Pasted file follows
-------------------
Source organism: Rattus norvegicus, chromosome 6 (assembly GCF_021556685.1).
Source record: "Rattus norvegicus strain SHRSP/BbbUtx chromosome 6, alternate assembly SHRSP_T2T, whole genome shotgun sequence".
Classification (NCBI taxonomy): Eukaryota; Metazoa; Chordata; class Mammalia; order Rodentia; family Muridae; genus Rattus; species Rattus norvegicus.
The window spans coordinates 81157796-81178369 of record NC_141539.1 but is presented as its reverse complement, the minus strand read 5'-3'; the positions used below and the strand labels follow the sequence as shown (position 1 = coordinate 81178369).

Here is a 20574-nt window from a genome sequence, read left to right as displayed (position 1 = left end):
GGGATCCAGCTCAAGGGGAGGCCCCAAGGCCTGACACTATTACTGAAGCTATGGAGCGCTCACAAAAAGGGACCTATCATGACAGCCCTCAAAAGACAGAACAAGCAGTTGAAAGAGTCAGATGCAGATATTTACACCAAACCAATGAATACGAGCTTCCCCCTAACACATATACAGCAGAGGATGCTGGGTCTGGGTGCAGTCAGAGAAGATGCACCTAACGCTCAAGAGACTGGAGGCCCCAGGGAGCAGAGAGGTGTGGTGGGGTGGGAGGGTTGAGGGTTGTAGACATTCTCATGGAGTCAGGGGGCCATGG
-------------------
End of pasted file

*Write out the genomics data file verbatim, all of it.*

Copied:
Source organism: Rattus norvegicus, chromosome 6 (assembly GCF_021556685.1).
Source record: "Rattus norvegicus strain SHRSP/BbbUtx chromosome 6, alternate assembly SHRSP_T2T, whole genome shotgun sequence".
Classification (NCBI taxonomy): Eukaryota; Metazoa; Chordata; class Mammalia; order Rodentia; family Muridae; genus Rattus; species Rattus norvegicus.
The window spans coordinates 81157796-81178369 of record NC_141539.1 but is presented as its reverse complement, the minus strand read 5'-3'; the positions used below and the strand labels follow the sequence as shown (position 1 = coordinate 81178369).

Here is a 20574-nt window from a genome sequence, read left to right as displayed (position 1 = left end):
GGGATCCAGCTCAAGGGGAGGCCCCAAGGCCTGACACTATTACTGAAGCTATGGAGCGCTCACAAAAAGGGACCTATCATGACAGCCCTCAAAAGACAGAACAAGCAGTTGAAAGAGTCAGATGCAGATATTTACACCAAACCAATGAATACGAGCTTCCCCCTAACACATATACAGCAGAGGATGCTGGGTCTGGGTGCAGTCAGAGAAGATGCACCTAACGCTCAAGAGACTGGAGGCCCCAGGGAGCAGAGAGGTGTGGTGGGGTGGGAGGGTTGAGGGTTGTAGACATTCTCATGGAGTCAGGGGGCCATGG